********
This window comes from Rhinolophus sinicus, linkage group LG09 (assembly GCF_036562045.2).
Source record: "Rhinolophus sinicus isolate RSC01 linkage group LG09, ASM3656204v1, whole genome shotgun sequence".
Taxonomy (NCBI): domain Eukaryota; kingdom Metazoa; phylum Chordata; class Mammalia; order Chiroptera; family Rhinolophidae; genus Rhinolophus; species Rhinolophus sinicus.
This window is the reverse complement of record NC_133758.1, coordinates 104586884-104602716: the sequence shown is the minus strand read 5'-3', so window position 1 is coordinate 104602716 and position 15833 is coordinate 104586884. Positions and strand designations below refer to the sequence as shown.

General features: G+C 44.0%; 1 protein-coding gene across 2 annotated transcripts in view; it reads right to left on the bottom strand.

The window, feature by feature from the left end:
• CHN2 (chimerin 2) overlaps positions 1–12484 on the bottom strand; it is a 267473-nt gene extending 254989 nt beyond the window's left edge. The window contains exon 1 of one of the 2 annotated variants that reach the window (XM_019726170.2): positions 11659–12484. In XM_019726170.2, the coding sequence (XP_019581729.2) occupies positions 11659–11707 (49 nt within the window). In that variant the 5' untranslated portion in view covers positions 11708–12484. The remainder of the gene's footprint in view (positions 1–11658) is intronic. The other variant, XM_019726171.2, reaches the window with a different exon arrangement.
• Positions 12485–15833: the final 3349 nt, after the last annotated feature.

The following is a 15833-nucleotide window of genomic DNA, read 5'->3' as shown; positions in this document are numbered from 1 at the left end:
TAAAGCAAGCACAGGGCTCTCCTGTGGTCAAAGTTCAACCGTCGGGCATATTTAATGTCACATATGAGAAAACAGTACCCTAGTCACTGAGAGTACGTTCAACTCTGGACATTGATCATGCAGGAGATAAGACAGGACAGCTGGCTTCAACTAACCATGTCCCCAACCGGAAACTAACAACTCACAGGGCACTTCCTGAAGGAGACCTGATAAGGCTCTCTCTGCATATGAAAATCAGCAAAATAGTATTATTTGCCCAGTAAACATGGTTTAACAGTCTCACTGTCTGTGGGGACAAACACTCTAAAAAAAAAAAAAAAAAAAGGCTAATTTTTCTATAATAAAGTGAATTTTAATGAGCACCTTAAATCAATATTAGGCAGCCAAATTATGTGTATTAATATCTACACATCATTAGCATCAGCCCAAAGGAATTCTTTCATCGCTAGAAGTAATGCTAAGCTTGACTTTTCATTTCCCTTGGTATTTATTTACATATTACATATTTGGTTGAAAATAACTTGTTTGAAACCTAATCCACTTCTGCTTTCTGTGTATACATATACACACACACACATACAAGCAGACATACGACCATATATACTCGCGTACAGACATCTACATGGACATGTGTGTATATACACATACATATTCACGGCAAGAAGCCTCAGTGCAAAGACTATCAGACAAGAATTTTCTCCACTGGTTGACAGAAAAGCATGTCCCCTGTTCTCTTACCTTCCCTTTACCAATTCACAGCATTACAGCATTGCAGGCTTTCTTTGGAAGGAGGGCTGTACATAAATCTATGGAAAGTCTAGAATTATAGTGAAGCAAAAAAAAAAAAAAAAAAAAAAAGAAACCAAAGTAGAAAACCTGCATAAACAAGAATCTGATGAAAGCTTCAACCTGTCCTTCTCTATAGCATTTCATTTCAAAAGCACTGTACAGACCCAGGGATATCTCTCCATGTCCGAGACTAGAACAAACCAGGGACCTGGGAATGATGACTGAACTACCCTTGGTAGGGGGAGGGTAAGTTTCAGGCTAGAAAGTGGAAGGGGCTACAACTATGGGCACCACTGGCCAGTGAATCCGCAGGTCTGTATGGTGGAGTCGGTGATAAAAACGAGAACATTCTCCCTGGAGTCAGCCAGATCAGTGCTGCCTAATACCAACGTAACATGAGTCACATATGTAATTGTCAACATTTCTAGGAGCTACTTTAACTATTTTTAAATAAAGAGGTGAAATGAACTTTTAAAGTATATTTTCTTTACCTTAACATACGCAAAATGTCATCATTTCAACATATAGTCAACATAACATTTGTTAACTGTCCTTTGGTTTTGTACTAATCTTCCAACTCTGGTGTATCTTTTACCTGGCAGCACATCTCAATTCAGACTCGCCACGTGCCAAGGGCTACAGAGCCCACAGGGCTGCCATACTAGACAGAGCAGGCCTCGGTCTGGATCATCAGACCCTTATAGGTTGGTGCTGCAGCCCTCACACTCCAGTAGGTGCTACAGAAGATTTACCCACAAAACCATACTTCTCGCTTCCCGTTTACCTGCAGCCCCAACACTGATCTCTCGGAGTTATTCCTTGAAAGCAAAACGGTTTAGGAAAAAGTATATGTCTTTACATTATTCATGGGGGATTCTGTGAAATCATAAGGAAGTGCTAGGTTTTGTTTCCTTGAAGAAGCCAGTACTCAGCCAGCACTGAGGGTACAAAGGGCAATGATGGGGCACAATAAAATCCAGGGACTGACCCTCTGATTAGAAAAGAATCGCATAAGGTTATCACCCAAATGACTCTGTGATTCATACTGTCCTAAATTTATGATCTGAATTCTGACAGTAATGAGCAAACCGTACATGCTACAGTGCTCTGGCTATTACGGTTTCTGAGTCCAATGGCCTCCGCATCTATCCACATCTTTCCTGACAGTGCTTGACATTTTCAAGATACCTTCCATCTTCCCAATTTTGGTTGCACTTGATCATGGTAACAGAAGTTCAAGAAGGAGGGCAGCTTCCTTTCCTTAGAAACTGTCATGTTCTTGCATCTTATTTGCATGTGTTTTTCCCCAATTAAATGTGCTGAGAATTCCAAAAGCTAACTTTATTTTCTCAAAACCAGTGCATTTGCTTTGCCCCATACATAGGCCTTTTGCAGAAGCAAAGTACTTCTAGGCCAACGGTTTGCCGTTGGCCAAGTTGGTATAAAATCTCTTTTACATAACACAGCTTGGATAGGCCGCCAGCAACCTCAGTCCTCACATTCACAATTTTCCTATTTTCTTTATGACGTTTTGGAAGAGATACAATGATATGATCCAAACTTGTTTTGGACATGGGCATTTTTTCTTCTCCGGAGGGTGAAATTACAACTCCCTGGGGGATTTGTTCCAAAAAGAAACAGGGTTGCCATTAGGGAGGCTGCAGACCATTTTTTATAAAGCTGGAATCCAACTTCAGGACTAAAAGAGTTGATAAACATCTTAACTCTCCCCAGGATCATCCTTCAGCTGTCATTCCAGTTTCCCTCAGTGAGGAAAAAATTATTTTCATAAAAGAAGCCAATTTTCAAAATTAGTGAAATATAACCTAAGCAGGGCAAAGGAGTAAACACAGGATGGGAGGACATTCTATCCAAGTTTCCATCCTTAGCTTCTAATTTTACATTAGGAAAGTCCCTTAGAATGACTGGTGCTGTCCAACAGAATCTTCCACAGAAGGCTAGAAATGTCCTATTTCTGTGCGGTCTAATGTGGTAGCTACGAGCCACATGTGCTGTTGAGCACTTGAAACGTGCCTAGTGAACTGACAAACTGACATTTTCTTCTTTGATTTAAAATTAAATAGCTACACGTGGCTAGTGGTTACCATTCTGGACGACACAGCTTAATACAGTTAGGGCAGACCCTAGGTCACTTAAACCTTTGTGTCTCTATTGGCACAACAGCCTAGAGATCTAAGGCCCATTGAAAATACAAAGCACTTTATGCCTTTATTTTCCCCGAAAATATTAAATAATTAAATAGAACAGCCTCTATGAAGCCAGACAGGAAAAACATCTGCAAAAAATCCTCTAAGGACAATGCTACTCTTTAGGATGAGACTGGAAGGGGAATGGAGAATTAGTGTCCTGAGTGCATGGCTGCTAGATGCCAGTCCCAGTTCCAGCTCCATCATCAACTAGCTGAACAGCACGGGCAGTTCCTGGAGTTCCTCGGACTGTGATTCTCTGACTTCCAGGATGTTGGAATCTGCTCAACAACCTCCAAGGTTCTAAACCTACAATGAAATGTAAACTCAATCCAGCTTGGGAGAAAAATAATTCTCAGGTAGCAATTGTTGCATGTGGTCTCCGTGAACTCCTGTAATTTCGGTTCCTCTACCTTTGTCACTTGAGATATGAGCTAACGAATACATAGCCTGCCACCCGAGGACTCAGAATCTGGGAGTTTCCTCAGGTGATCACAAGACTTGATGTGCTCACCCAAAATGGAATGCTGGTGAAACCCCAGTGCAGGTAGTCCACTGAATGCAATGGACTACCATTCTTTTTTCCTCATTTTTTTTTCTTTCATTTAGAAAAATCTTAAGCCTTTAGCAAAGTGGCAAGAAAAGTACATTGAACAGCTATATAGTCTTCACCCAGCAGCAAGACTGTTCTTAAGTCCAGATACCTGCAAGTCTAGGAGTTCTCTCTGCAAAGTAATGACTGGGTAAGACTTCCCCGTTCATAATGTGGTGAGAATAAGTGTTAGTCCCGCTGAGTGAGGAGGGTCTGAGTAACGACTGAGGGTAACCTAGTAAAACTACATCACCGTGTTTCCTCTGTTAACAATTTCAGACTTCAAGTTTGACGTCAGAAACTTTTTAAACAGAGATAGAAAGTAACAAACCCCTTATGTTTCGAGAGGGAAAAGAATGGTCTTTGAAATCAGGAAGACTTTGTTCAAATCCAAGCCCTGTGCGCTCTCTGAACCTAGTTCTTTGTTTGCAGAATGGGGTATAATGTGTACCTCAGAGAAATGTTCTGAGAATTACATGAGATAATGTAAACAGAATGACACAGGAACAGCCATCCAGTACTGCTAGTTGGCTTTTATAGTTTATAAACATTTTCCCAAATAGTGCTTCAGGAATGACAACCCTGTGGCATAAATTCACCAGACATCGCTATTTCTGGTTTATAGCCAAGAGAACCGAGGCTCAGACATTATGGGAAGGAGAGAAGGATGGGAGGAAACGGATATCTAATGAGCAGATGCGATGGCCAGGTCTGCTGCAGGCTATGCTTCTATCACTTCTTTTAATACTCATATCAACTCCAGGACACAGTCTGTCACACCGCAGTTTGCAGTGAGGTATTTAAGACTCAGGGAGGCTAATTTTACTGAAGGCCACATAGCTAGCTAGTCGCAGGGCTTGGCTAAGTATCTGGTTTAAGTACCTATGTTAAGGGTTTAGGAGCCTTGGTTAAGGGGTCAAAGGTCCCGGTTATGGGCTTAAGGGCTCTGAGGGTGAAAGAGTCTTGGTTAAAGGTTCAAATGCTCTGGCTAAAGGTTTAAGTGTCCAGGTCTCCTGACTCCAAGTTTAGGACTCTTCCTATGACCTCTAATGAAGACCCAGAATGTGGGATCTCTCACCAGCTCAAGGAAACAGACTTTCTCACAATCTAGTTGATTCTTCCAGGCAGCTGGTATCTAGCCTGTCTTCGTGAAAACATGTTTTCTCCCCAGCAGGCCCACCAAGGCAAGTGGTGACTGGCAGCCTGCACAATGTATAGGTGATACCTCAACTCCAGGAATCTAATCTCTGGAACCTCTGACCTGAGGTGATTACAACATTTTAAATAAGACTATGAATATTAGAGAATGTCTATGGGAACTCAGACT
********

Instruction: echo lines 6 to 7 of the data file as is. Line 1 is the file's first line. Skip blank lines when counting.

The window, feature by feature from the left end:
• CHN2 (chimerin 2) overlaps positions 1–12484 on the bottom strand; it is a 267473-nt gene extending 254989 nt beyond the window's left edge. The window contains exon 1 of one of the 2 annotated variants that reach the window (XM_019726170.2): positions 11659–12484. In XM_019726170.2, the coding sequence (XP_019581729.2) occupies positions 11659–11707 (49 nt within the window). In that variant the 5' untranslated portion in view covers positions 11708–12484. The remainder of the gene's footprint in view (positions 1–11658) is intronic. The other variant, XM_019726171.2, reaches the window with a different exon arrangement.